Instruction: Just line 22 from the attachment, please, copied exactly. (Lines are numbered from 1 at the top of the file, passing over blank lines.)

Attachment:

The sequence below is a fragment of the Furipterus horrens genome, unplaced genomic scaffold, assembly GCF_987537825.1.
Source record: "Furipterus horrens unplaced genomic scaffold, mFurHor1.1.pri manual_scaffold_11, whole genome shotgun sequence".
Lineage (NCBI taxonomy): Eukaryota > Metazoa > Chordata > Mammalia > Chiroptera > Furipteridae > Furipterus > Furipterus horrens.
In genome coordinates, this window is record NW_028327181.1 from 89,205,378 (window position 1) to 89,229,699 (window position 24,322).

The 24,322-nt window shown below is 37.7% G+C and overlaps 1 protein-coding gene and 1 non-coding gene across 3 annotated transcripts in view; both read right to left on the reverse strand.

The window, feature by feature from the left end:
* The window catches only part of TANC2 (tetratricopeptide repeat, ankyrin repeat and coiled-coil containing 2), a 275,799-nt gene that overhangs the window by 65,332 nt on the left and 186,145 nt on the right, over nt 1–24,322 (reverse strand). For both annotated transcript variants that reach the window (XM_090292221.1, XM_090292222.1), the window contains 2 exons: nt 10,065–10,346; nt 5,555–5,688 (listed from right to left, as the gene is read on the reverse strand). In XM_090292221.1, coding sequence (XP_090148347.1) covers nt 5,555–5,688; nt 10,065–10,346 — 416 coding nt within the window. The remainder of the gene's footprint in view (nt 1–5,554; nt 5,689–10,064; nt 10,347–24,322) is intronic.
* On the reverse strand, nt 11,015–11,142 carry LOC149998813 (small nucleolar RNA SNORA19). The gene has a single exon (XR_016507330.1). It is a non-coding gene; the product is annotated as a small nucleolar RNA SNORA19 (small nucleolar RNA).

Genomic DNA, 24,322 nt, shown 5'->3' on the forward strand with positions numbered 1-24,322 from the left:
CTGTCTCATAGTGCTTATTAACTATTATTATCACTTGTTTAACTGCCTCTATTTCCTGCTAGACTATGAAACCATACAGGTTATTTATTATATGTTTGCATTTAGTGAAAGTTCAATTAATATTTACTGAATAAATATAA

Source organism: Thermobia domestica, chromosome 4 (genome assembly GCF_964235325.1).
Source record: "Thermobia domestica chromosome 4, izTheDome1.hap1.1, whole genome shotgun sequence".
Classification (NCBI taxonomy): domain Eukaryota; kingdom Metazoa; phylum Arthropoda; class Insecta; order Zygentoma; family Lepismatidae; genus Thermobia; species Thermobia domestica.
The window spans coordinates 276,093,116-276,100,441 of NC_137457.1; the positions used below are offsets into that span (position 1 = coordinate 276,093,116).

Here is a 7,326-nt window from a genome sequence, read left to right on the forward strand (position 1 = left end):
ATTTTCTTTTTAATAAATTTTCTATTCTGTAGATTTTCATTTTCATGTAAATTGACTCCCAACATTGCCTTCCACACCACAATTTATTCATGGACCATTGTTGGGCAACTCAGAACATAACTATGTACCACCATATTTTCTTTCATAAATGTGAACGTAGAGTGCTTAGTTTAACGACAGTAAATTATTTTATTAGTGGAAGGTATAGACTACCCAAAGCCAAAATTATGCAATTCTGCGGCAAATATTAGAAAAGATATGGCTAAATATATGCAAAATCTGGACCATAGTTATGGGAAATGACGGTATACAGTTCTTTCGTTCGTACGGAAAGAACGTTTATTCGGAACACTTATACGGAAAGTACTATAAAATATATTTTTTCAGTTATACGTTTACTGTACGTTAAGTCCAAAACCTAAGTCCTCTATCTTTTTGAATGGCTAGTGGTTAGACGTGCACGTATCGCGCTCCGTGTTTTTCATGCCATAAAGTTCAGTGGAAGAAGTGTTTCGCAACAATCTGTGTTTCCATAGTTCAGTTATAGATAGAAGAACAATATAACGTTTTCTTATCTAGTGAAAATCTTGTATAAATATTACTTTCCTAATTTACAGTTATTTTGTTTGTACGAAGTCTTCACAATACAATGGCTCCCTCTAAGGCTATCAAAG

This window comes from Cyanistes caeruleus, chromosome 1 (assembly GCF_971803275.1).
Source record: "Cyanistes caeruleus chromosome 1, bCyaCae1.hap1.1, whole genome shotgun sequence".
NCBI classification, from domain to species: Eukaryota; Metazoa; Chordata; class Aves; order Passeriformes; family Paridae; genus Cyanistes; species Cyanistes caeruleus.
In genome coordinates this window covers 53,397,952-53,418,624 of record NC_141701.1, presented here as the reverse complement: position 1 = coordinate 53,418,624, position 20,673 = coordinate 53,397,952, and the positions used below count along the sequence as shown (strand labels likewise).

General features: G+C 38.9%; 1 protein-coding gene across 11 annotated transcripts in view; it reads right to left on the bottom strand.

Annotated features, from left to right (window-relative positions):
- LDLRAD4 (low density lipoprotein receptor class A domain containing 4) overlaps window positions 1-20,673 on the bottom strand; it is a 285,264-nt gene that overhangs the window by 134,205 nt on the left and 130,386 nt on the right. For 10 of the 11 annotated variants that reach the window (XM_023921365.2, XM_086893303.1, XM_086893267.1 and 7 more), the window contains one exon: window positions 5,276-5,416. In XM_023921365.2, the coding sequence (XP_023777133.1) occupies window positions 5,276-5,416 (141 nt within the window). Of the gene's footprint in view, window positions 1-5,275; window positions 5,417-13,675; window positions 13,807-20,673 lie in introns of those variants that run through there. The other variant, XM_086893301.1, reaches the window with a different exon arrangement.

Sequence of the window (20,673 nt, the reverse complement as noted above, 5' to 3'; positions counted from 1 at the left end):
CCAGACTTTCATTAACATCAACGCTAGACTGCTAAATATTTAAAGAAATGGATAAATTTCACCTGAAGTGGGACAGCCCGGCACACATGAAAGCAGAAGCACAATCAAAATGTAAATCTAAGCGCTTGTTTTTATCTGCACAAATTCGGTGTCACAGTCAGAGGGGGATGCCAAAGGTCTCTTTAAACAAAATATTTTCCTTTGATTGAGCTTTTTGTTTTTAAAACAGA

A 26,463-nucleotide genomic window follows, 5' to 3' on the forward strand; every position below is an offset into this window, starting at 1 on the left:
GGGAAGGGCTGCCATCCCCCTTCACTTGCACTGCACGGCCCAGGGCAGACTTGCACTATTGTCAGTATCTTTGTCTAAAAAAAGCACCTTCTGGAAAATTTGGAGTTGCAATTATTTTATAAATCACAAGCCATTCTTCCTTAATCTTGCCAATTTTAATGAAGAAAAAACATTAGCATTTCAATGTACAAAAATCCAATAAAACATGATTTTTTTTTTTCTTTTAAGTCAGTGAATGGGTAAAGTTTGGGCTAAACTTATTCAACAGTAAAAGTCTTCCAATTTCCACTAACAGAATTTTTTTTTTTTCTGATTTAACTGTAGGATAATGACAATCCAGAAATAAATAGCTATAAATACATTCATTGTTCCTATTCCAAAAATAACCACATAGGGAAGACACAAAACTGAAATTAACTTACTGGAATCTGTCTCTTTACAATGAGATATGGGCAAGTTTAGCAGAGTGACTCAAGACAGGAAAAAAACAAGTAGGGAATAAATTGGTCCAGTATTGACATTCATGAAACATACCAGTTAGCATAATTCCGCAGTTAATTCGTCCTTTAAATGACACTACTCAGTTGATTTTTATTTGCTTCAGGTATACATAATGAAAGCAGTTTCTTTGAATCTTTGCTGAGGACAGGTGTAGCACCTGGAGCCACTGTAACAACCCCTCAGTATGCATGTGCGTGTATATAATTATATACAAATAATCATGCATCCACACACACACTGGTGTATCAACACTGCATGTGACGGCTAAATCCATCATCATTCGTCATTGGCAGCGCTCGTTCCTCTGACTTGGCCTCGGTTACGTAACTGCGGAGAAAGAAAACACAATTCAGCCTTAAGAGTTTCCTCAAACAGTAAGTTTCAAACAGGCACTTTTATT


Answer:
Annotated features, from left to right (window-relative positions):